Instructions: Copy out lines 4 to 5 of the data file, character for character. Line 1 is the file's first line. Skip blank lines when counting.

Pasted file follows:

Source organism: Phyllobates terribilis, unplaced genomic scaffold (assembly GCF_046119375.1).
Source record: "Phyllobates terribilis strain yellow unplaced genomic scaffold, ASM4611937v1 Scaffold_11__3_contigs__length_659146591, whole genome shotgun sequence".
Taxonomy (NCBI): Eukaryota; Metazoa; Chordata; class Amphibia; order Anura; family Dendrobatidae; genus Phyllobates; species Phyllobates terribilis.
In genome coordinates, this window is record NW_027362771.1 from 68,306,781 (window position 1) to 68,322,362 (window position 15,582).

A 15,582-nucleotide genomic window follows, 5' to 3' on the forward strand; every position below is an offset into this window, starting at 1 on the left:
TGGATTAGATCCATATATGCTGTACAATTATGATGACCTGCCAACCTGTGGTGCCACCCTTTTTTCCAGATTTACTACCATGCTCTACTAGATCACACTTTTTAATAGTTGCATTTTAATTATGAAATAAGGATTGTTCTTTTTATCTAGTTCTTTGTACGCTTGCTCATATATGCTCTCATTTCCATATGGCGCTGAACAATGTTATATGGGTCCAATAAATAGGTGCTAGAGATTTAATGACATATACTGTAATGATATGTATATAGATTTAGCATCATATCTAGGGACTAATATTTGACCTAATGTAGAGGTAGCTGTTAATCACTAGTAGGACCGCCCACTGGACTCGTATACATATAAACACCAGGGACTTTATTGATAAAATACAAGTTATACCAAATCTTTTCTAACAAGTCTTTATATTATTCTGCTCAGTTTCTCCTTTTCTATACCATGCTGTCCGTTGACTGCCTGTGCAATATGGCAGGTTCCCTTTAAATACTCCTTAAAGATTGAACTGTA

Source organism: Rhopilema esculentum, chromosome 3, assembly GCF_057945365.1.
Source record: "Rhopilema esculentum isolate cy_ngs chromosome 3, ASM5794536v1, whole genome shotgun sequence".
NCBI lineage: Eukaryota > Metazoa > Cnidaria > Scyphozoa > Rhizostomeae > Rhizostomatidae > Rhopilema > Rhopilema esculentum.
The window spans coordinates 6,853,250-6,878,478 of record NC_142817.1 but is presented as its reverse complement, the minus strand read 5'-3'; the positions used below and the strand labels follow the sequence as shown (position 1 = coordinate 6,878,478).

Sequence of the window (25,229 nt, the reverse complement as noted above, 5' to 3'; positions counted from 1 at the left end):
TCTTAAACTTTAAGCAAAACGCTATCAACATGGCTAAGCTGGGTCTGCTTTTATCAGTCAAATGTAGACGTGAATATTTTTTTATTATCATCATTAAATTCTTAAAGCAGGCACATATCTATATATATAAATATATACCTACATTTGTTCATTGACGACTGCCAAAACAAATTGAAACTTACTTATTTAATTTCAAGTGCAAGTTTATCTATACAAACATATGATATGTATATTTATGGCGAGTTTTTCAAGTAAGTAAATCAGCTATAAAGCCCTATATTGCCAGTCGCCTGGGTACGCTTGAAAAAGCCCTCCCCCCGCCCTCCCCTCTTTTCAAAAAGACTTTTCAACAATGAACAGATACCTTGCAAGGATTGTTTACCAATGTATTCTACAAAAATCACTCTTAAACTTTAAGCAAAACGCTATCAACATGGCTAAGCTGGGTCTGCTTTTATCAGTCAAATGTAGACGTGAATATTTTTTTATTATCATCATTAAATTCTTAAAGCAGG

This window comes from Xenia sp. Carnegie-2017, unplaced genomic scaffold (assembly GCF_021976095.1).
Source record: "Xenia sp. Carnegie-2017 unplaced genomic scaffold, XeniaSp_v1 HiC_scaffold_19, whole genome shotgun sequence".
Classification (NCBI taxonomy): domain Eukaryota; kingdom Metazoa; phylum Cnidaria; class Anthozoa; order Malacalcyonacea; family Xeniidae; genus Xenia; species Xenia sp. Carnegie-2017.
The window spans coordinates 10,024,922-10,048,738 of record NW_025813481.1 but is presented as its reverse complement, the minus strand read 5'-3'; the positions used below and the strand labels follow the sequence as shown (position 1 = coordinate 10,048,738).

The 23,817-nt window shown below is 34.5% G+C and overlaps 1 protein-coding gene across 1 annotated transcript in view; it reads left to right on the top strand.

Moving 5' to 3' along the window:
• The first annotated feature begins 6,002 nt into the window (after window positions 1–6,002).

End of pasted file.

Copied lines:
In genome coordinates, this window is record NW_027362771.1 from 68,306,781 (window position 1) to 68,322,362 (window position 15,582).

A 15,582-nucleotide genomic window follows, 5' to 3' on the forward strand; every position below is an offset into this window, starting at 1 on the left: